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Biker bliss and beer at the greatest road race in the world

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ConorCummins TT

This is my take on the Isle of Man bike races, which are currently happening. It first appeared in 101 Beer Days Out, which was published by CAMRA. The book is currently being updated.

They must be mad. There is a harsh, precarious beauty to the screaming sound of a 999ccc Honda, throttle full open, hurtling down winding, twisting, rising, falling country roads, at speeds well in excess of 140mph. Astonishingly, the Isle of Man races take place on public roads, complete with drain covers, manhole covers, bumps, lumps and uneven surfaces.

Isle_of_Man_TT.svgThe moment between the quick and the dead seems infinitesimal as riders flash by, with seemingly only occasional hay bales protecting them from the oblivion of hitting an unremitting stone wall.

The Isle of Man mountain circuit is without doubt the greatest challenge any racing motorcyclist can take on. Each year more than 500 riders arrive on the island in June for the TT races in June or the Manx Grand Prix races in later August and September.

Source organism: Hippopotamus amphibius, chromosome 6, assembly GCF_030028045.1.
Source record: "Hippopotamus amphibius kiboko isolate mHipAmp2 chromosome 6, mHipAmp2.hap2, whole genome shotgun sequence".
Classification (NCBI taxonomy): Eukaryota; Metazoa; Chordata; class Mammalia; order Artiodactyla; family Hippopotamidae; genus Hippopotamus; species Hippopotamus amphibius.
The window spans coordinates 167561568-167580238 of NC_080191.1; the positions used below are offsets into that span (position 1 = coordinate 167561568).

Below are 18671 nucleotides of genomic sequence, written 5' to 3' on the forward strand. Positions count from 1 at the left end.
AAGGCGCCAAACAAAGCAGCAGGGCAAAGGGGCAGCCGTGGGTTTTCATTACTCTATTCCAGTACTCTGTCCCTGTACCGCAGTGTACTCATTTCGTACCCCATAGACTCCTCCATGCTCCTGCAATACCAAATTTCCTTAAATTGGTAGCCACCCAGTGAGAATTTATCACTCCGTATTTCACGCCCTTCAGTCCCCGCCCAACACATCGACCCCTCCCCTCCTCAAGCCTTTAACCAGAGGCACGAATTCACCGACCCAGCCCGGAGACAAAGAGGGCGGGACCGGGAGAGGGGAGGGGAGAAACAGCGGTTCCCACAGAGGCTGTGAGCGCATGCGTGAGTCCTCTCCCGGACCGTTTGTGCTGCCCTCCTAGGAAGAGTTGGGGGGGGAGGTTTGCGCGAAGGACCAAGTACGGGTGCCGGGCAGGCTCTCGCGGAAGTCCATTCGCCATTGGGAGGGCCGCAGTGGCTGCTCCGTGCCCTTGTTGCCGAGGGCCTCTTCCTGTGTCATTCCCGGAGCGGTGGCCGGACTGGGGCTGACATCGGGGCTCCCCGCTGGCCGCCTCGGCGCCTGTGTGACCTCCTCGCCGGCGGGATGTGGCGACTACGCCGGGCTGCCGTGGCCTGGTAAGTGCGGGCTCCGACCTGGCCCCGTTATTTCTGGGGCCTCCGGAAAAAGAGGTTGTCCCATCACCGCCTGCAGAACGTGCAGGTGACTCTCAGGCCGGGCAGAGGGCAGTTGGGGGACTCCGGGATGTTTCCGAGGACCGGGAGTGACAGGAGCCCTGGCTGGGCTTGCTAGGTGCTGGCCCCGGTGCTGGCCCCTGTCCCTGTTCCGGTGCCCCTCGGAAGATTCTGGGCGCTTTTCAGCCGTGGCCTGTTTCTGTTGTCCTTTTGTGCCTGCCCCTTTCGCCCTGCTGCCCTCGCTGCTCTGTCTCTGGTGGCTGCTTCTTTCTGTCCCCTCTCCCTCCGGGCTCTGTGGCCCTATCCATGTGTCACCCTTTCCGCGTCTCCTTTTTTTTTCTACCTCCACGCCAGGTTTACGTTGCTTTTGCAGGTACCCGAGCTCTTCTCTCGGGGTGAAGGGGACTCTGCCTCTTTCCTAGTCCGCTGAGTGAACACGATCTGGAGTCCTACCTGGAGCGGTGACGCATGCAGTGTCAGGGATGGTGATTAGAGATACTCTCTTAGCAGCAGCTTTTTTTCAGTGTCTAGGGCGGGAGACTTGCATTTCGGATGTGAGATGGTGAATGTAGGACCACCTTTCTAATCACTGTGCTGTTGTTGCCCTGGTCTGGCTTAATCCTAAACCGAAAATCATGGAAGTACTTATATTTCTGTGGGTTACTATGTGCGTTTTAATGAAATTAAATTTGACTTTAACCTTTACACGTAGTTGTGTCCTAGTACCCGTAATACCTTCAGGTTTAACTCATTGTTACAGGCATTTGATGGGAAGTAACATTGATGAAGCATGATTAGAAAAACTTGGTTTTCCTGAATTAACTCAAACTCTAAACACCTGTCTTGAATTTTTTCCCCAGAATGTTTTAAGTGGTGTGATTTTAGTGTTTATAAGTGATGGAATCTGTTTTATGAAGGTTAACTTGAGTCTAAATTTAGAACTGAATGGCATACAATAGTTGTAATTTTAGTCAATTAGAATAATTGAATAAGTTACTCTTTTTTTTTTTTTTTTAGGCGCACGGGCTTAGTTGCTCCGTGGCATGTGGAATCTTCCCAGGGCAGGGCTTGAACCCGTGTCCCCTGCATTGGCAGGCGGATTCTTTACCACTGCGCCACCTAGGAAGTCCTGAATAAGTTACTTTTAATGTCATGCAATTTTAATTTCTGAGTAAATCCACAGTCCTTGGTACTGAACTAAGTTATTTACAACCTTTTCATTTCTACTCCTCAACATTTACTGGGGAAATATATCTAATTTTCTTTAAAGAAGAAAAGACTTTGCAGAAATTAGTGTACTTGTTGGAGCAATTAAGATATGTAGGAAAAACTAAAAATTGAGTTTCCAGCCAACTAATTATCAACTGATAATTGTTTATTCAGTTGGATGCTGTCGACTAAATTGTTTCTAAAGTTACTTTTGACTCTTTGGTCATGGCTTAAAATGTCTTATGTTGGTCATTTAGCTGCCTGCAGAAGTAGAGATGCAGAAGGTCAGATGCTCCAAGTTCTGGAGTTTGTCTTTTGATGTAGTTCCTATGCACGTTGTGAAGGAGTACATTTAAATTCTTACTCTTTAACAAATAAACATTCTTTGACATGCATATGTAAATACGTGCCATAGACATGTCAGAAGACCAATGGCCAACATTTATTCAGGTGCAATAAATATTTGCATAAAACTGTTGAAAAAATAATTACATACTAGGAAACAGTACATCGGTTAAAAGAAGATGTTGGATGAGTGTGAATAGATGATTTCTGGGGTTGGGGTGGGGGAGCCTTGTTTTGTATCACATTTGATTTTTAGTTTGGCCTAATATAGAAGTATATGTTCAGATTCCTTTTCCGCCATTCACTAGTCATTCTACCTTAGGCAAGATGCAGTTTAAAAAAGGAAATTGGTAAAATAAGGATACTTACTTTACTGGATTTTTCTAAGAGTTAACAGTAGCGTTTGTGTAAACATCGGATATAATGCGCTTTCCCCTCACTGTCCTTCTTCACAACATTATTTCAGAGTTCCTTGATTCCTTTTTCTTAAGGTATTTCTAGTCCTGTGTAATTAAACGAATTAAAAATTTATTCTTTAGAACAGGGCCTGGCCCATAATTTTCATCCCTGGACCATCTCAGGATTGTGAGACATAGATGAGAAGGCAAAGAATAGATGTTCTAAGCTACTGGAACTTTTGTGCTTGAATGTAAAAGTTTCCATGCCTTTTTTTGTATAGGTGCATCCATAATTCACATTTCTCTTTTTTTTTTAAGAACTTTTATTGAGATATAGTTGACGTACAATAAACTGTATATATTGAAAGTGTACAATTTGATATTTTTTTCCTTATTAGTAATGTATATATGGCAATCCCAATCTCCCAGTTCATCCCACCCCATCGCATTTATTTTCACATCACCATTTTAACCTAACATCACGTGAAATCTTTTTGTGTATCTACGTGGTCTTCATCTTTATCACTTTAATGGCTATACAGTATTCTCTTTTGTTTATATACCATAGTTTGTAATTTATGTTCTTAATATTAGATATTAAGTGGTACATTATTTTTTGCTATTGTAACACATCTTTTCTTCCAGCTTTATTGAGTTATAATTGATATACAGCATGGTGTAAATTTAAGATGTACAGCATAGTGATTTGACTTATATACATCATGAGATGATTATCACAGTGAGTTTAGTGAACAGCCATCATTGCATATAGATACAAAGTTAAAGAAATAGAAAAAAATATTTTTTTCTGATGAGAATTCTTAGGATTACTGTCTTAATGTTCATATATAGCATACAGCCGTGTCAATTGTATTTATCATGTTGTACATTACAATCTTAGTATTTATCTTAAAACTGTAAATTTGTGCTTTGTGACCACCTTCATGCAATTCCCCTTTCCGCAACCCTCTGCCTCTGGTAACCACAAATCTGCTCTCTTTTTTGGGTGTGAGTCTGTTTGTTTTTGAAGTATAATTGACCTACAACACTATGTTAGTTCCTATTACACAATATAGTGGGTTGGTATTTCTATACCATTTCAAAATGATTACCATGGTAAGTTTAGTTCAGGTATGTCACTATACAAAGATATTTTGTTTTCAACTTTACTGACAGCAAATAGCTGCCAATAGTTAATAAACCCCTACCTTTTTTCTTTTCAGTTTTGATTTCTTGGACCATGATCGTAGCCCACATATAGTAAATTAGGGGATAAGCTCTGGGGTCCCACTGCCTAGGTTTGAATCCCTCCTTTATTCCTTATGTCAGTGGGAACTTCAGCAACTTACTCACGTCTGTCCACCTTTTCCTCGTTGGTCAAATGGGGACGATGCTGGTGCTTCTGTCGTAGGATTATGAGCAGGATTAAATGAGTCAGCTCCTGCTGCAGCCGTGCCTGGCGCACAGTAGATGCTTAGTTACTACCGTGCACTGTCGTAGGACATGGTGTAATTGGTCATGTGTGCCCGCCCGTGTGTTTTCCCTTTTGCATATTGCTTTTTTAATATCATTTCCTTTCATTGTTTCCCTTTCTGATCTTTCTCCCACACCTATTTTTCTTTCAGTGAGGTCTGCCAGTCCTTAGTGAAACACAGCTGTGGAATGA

It is a dangerous circuit 37.37 miles round, which astonishing the top riders can lap in 17min at an average speed in excess of 130mph.

The riders are the stuff of legend Geof Duke, John Surtees, Barry Sheene and Mike Hailwood have all raced here. Today’s heroes are multiple-winners Joey Dunlop and John McGuinness, names adored by their fans.

Motor racing first came to the Isle of Man in 1904 when the Gordon Bennett car trials were held, bikes first raced here a year later and they are still doing it.

The Mountain circuit begins on the front in Douglas and heads at a break neck pace west to via Ballaugh, Sulby to Ramsey some 23 miles away. Here the riders straining every sinew and rivet start the daunting mountain climb from sea level, rising some 1400 ft to the highest point at Brandywell

From here is almost down hill all the way down to Creg-ny-Baa and the return to Douglas. The circuit has been completed faster than most people can drink a pint.

Each evening the racing is on the road along the seafront in Douglas is closed for bike displays. Rolling burnouts leave black rubber marks across the road and over the tram tracks and the air fills with the sound of screaming, howling engines and the sweet smell of burning oil. It’s biker heaven. And then there is mad Sunday, when for a couple of hours the course is open for the public to ride bikes around at unrestricted speeds.